University of Minnesota Admits Manipulation of Patient in Schizophrenia Drug Study

By John Lavitt 08/11/15

A patient claimed he was coerced into enrolling in a schizophrenia drug trial.

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Raising serious questions about patient safeguards, the University of Minnesota has acknowledged missteps and even manipulation in the care of a patient in a schizophrenia drug study. Robert Huber claimed he was coerced during inpatient hospital confinement into enrolling in a schizophrenia drug trial.

Although the investigation concluded that a university psychiatrist did not coerce Huber, or force him to remain in the study against his will, it found that caregivers prematurely prepped him for the study before he gave consent. They also failed to pass along key safety information that could have influenced his decision to participate. Such patient manipulation in a drug study violates U.S. Food and Drug Administration protocols.

While the university official apologized to Huber, admitting that his “rights and welfare were compromised,” Huber said he remains upset that FTI Consulting, the agency hired by the university to conduct the investigation, never talked to him about his side of the case.

Huber, 44, was taken to the University of Minnesota Medical Center in July 2007 with schizophrenia symptoms and confined for two weeks. During that time, he claims to have received daily requests from Dr. Stephen Olson to volunteer for a drug trial involving an experimental medication called bifeprunox.

Huber was repeatedly assured that the drug was safe, despite the fact that one of the main goals of the study was determining the drug’s safety. Huber felt coerced when the doctors showed him the cost of his hospital care if he failed to sign up and have the study pick up the tab. Huber said he decided to enroll because, “I was so afraid they were going to lock me up.”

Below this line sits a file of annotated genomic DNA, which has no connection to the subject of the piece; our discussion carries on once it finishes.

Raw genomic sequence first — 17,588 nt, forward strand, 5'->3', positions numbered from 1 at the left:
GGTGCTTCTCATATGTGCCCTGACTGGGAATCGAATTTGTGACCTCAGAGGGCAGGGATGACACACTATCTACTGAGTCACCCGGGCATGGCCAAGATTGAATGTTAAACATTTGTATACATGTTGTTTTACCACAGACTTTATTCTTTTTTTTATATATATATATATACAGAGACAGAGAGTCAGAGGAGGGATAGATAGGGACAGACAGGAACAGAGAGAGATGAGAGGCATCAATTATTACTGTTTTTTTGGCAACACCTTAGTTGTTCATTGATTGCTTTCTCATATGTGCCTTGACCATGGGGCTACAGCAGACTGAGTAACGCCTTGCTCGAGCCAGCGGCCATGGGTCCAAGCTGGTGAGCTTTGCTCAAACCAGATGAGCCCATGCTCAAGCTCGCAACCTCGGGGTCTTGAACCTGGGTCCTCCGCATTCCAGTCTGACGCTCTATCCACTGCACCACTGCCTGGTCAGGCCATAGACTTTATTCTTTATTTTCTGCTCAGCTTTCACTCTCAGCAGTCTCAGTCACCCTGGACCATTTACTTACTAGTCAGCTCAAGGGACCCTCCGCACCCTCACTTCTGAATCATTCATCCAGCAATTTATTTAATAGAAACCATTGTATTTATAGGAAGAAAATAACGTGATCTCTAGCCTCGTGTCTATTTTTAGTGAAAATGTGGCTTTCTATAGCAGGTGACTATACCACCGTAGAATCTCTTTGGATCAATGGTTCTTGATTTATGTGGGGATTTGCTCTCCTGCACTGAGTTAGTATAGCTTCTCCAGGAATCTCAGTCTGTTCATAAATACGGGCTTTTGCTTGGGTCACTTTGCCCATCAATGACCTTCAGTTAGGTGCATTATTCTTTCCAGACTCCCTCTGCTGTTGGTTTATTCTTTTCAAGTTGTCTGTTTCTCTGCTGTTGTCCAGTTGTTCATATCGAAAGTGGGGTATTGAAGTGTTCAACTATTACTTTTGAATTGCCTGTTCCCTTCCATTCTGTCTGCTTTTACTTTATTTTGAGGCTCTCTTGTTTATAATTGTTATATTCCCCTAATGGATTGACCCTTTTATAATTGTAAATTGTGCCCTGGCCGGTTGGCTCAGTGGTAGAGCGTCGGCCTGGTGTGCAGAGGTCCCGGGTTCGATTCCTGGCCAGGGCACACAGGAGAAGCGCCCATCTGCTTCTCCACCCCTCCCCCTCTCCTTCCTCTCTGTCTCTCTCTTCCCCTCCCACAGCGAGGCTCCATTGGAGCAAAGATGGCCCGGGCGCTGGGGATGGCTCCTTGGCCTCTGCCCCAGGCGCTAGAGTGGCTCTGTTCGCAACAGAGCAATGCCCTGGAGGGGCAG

Bifeprunox was being studied by Solvay Pharmaceuticals as the next advance in the treatment of schizophrenia. A month after Huber enrolled in the drug trial, however, the FDA announced it would not be approving the medication. Despite the FDA's rejection, the national trial was not halted.

Huber continued taking the medication through October 2007. In that three-month period, he experienced abdominal pains so severe that he required at least two visits to hospital emergency rooms. He claims he even contemplated suicide to make the pain stop. Records indicate that Olson believed Huber’s pains were “unlikely” to be related to the study medication, and might be psychosomatic.

The investigation concluded Huber was not told about the FDA decision not to approve bifeprunox. The university addressed their mistakes by taking the following steps; revising patient consent forms, making it mandatory for researchers to notify Internal Review Boards when they receive letters from the FDA, and informing patients if a drug being tested in a clinical trial has been rejected by the FDA.

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Growing up in Manhattan as a stutterer, John Lavitt discovered that writing was the best way to express himself when the words would not come. After graduating with honors from Brown University, he lived on the Greek island of Patmos, studying with his mentor, the late American poet Robert Lax. As a writer, John’s published work includes three articles in Chicken Soup For The Soul volumes and poems in multiple poetry journals and compilations. Active in recovery, John has been the Treatment Professional News Editor for The Fix. Since 2015, he has published over 500 articles on the addiction and recovery news website. Today, he lives in Los Angeles, trying his best to be happy and creative. Find John on Facebook, Twitter, and LinkedIn.